"Secrets to Saving Money in Australia" Free Newsletter - July 2006

This issue includes:-

  1. Sally & Hanna: Who is Cooking Dinner?
  2. Shrinking Power Bills
  3. Real Savings for Seniors
  4. Penny's Blog - Lifesaving Holiday Hints
  5. Homeopathy Corner: Free Tutorials
  6. From Last Month: Creative Home Gymnastics
  7. This Month's Help Request: Clothes for Smaller Frames
    and Getting Rid of Tobacco Smell
  8. Savings Story: No More Redraws and Making Family Holidays Last Longer


How are you doing? Guess what? We are in San Diego at the World Talk Radio studio this month. It is the middle of summer here and it is absolutely gorgeous. There are gum trees EVERYWHERE, bottlebrushes, even New Zealand Christmas bushes. Simply stunning. It is a lot like Sydney except the cars are REALLY BIG!!

Thank you for your fantastic emails. They are brilliant and really inspire the girls and I to put in that little bit extra.

"I have been doing so well at cooking home cooked meals and this pay period I have been trying extra hard to not spend too much as I have to draw out our pay an extra week. Tonight I felt like takeaway, I had heaps of reasons to do it too! But before going out to get them I thought 'I have a few minutes to check my email' and there was your life (money) saver newsletter. 'Oh good - something interesting to read before I go' I thought. As I read about home cooked meals, menu planning and so on, it hit me. Why was I going out when I have perfectly good food at home that is quick and easy to cook? Why was I willing to go out, take my kids with me and wait for food, when we could stay in our warm home, and have dinner done in a few minutes? Thank you, I can't say it enough to express how much I appreciate your emails and all the helpful advice I get from them and your website. You have stopped me from spending money we need for fruit and milk." (Alicia Webster, Auckland, New Zealand)

"Fantastic website! Have just become a member. There is only one thing I would suggest - warn new members to have a whole ream of paper for their printer on hand! Many, many thanks!" (Kathy Ironside)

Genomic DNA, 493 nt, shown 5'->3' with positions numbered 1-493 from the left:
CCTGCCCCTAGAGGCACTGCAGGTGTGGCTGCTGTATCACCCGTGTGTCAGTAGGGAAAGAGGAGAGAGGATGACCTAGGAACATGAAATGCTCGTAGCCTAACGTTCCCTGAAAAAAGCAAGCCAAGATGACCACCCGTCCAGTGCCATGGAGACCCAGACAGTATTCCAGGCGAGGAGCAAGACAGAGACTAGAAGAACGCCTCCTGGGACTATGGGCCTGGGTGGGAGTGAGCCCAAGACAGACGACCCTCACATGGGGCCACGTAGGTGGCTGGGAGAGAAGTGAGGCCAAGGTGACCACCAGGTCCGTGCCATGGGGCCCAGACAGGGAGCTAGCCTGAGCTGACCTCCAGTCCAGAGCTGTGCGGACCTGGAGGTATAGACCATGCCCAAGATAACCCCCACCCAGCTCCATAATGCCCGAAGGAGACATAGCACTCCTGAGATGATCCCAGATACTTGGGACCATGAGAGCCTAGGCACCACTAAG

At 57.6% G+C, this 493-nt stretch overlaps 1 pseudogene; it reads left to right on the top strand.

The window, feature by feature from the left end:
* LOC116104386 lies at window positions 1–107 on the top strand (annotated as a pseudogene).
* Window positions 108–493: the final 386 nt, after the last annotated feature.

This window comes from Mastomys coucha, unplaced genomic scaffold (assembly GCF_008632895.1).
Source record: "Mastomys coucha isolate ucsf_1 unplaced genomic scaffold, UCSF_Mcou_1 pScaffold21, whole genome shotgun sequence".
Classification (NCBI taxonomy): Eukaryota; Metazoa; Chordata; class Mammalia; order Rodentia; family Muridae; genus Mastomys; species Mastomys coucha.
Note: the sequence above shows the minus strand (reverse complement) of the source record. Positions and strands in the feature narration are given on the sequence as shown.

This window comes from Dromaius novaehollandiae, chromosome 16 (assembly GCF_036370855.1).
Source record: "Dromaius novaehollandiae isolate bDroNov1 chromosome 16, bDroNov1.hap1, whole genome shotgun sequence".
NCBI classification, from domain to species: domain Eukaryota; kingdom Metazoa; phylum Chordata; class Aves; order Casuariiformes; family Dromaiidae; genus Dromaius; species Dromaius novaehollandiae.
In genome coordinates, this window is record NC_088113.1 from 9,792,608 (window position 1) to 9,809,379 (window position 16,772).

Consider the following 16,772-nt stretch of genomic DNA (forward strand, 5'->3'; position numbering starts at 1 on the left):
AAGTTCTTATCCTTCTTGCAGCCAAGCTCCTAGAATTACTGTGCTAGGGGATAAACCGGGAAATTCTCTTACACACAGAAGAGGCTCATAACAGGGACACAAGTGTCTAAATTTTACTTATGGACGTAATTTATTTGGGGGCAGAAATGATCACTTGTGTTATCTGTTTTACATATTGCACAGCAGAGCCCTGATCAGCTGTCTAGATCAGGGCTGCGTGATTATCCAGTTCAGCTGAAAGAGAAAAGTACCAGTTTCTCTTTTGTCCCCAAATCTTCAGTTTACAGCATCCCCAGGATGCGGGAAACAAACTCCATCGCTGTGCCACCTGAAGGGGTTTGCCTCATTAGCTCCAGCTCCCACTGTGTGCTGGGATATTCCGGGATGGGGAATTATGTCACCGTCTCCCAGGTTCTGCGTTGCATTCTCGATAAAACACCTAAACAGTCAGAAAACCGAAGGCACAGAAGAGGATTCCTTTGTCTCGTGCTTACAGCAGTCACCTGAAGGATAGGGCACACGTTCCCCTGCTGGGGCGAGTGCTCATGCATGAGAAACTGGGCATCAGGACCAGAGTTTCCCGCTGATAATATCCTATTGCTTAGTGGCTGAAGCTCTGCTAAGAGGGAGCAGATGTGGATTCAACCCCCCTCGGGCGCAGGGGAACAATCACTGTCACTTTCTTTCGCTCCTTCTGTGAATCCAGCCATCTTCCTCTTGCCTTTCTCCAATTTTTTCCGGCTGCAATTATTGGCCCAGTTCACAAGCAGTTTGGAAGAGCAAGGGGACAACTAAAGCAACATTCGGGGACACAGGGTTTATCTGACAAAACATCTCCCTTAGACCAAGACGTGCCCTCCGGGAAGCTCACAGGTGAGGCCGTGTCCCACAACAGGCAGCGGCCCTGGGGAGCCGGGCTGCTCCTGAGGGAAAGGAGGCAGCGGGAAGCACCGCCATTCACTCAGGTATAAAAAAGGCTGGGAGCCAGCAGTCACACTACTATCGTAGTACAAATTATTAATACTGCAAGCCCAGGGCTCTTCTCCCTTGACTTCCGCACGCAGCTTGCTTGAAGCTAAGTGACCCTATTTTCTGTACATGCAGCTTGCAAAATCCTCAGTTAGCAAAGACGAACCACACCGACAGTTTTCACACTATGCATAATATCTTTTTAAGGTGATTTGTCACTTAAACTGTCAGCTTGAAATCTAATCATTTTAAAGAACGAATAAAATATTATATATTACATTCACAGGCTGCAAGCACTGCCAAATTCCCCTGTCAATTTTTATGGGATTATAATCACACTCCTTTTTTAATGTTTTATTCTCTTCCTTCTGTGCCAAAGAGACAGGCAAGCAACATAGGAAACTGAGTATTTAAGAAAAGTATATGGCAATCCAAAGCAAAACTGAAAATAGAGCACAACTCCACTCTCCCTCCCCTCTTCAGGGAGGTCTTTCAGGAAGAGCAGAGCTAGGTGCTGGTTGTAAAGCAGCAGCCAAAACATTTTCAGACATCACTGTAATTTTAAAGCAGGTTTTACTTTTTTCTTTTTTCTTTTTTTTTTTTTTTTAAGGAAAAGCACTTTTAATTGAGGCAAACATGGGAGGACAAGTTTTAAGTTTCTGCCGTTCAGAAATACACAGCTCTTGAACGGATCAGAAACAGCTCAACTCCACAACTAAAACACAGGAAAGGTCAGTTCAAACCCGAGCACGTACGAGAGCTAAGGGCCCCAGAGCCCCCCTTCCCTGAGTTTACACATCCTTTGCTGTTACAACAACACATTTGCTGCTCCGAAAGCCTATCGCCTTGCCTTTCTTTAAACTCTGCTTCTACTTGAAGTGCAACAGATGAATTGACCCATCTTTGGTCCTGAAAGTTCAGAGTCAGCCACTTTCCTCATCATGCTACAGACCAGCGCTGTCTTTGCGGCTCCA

"Thank you for the money you've helped me save thus far. I have made $850 after postage and fees on eBay and saved about $1,200 already around the house. I have started growing food and will do some more. I have also been very frugal, looking for low cost and no cost solutions to anything around the home, like using useless springs on my desk lamp to make the front gate close. That lamp still works, looks nicer and the front gate remains shut! Just visiting your site has changed my whole spending behaviour for the better. I have cut my credit card balance in half within six weeks when I thought it would take 18 weeks. I might even have it closed in another four weeks time! Next stop, saving money in the bank! The $47 was well spent and is already 'paid for' many times over. Again, thank you very much." (Cameron Madden)

"Keep up the great work - I love your website!"
(Angela Percy)


"Thank you so much for your website. I have saved thousands of dollars, particularly on my wedding and baby products, just by reading hints in the Vault and changing the way I think; you can't buy character or imagination!" (Gretchen Skorzewski)

"I just wanted to say I just joined the Simple Savings newsletter list last week and LOVE it! I have been having such a great time with my new "first habit" to change using the Simple Savings Habit Changing Calendar. It's not just financial contentment that's beginning to arise, but a more general contentment with doing things more simply and lightly, spending time doing things I want to do rather than spending money on things I don't really need and then stressing out over it later! So THANK YOU to the people who started this whole Simple Savings thing - it's delicious!" (Jacquie)

Meeting Members on the Forum

We also received this lovely photo (above) of Kristen and her gorgeous baby Jasper, and also one (below) from Christine. Both Kristen and Christine are self-confessed forum addicts. Good on you ladies!

"To all the lurkers out there! Having joined after a couple of months of lurking, I started using the Vault. My internal conversation went this way:
1. I knew that.
2. I do that.
3. So many hints it's overwhelming.
4. I will never remember all that.

"But one night I bit the bullet and started trawling through the Vault. I opened a Word document and started copying hints that fitted my lifestyle categorised under appropriate headings. I now have a nice little booklet that lets me access the information I really need. Between using Aldi shampoos, diluted hair conditioner for styling and rosemary oil for deep conditioning treatments, I am not only saving money but I no longer feel deprived.